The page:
That a life sustaining universe is here intentionally is another option. But while the question, “Who created the multiverse?” is valid, the question “Who created God?” is not of the same order. How the universe or multiverse could pop into existence from nothing is unclear. We can’t appeal to physics or to the example of particles that pop in and out because the laws of physics are not nothing. But if God exists He is not a natural phenomenon that could be created or destroyed. And while few atheists would accept this answer, at a minimum it’s clear that the multiverse fails to resolve the problem of infinite regress.

The problem of morality

More so, there’s the problem of morality. We all aspire to greater morality, even if we don’t believe in God. And when really pressed, most of us believe morality is objective. Almost everyone would insist that Hitler’s actions were wrong no matter what he or anyone else thought.

Morality as behaviors that evolved unintentionally implies moral relativism in the sense of something being right or wrong as a matter of context rather than as an absolute. An argument I find compelling, however, is that unless morality is objective then the notion of moral progress is moot. There must be a measuring stick if one can be said to have improved.

The abolition of slavery, one writer points out, was not moral progress if there is no objective moral standard. Instead, it was a horizontal move—American culture changed its mind and now slavery, relative to the new social norm, is unacceptable. Again, I think few people would feel comfortable with such a view.

But morality involves intentional, conscious action. So if morality is objective then it must have been intentionally, consciously created.

While this doesn’t prove God’s existence, I think if we believe in objective morality then God is the most probable explanation. This doesn’t mean we can say with certitude what all these moral standards are. We see as through a glass darkly, as the feller says.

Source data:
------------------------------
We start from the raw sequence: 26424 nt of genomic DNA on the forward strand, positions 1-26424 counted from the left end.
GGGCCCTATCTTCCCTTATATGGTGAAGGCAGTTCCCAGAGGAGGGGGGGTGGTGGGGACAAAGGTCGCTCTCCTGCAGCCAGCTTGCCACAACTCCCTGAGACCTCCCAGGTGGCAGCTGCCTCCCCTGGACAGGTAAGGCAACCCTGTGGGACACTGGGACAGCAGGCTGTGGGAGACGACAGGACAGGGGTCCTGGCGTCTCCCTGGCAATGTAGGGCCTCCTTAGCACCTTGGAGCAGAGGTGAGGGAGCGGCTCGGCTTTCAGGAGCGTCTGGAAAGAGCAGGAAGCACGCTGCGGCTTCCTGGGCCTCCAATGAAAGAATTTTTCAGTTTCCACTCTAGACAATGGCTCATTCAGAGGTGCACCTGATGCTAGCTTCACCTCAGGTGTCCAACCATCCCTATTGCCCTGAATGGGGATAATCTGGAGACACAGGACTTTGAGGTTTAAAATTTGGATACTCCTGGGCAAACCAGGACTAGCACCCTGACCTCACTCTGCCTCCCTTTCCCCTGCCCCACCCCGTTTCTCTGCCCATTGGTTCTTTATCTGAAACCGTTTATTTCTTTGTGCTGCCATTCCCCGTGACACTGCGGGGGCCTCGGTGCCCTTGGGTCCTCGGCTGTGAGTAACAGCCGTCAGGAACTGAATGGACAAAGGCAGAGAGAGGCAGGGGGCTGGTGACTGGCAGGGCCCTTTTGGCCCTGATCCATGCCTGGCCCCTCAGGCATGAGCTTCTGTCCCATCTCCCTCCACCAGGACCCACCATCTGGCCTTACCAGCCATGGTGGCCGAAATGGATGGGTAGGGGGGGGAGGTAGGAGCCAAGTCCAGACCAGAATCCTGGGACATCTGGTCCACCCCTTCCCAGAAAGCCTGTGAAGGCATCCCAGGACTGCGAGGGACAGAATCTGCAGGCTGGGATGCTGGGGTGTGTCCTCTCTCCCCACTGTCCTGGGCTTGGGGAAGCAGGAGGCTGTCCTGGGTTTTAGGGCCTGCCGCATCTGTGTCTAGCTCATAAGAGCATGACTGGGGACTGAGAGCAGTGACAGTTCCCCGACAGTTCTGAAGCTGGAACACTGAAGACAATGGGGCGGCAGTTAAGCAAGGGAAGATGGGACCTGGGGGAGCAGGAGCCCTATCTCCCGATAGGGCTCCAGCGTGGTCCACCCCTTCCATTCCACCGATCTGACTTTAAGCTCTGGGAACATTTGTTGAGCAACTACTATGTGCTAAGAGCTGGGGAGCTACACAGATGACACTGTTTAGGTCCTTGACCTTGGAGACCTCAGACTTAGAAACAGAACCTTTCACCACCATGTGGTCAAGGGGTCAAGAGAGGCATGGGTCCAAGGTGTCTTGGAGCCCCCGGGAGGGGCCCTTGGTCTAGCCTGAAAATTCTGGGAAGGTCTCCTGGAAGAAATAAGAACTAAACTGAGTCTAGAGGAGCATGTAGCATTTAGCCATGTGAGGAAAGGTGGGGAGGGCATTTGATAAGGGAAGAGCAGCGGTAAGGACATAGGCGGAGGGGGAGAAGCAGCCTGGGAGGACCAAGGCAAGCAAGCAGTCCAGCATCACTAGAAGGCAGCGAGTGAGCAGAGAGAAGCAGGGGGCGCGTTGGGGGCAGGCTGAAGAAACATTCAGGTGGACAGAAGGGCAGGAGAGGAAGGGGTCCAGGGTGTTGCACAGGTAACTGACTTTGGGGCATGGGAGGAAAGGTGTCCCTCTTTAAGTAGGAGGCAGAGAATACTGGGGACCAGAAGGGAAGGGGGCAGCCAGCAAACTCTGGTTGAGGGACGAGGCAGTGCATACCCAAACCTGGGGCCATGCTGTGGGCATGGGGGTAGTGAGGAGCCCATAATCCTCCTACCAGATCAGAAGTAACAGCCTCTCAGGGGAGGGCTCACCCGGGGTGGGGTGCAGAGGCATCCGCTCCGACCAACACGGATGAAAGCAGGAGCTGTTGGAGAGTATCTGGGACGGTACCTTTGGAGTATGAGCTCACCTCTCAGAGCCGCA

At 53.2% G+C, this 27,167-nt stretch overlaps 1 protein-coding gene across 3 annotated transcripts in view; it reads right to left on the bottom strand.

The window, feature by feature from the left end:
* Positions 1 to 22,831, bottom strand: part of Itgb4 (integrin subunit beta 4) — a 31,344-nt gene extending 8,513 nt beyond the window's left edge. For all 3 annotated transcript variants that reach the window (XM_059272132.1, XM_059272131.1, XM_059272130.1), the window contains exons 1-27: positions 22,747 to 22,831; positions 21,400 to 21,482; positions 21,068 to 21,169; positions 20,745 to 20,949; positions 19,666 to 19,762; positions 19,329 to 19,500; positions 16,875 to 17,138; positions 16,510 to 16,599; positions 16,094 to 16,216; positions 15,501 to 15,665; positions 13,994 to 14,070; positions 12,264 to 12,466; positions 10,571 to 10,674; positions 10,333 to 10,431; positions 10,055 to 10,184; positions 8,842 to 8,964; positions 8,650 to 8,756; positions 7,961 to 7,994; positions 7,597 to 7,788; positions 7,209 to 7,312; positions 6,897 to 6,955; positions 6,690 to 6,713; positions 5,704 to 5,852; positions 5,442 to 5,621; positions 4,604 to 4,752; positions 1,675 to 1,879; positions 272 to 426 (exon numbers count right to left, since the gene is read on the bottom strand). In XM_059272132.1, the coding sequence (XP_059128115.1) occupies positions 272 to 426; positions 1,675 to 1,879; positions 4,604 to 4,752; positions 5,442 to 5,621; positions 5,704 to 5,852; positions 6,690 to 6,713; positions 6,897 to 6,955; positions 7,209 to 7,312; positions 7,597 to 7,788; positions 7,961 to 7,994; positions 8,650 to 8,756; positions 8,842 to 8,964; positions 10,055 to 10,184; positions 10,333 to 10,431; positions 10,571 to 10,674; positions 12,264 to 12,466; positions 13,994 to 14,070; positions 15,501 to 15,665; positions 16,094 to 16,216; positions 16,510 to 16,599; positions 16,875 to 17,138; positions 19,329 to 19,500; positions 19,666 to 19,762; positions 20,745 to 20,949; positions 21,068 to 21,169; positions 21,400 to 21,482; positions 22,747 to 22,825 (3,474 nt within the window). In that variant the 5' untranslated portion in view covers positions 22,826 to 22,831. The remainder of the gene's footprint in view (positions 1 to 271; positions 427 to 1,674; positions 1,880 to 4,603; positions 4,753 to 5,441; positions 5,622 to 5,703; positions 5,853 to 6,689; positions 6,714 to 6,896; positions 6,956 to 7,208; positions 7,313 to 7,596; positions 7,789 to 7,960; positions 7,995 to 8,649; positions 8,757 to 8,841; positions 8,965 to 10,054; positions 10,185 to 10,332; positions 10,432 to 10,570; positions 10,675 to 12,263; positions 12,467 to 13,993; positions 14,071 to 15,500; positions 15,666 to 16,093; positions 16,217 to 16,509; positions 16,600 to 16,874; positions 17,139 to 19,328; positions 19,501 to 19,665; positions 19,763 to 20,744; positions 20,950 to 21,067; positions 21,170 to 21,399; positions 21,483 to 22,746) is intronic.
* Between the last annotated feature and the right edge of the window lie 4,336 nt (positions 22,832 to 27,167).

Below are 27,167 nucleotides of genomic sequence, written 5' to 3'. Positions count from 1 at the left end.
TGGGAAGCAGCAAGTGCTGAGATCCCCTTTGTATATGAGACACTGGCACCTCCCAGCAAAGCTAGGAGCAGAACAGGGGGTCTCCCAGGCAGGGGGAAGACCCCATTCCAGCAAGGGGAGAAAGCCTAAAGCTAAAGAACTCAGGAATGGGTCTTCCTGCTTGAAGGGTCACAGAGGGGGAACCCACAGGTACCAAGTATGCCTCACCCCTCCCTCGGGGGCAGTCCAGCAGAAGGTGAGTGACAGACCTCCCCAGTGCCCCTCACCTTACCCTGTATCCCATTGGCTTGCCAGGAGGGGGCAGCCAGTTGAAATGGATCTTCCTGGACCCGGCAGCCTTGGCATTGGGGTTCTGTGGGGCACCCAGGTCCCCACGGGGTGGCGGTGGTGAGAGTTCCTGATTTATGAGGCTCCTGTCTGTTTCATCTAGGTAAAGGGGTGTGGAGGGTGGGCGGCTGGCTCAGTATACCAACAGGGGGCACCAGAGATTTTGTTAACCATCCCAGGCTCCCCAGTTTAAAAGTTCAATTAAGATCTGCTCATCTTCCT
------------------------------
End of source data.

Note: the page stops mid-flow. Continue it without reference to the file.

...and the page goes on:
What do I believe?

So, what do my developing beliefs look like at this point? I don’t claim this is truth with a capital T. It is my opinion, and I don’t expect anyone to adopt my viewpoint.

I think of God as having created the initial conditions for a life sustaining universe, but I can’t say I think God guided evolution—it’s far too messy with so many dead ends. Perhaps there’s not just free will but freedom given to nature to unfold on its own. But this is not deism—I believe God intervenes as an inspirational force, and even physically within the laws of nature that He created.

Finally, the Bible is a collection of 66 books written over a 1,000-year time span, and completed 2,000 years ago. I see it as a particular culture’s extended conversation, a human attempt to understand God. But I don’t believe it was dictated by God to human secretaries. Still, the Bible is the foundation of the Christian tradition, and as such the conversation that started 3,000 years ago continues today.

I still can’t say I take stories such as the resurrection literally. I don’t know if I ever will. My view that these stories are like parables is unorthodox, but perhaps storytelling was always a better approach than systematic theology.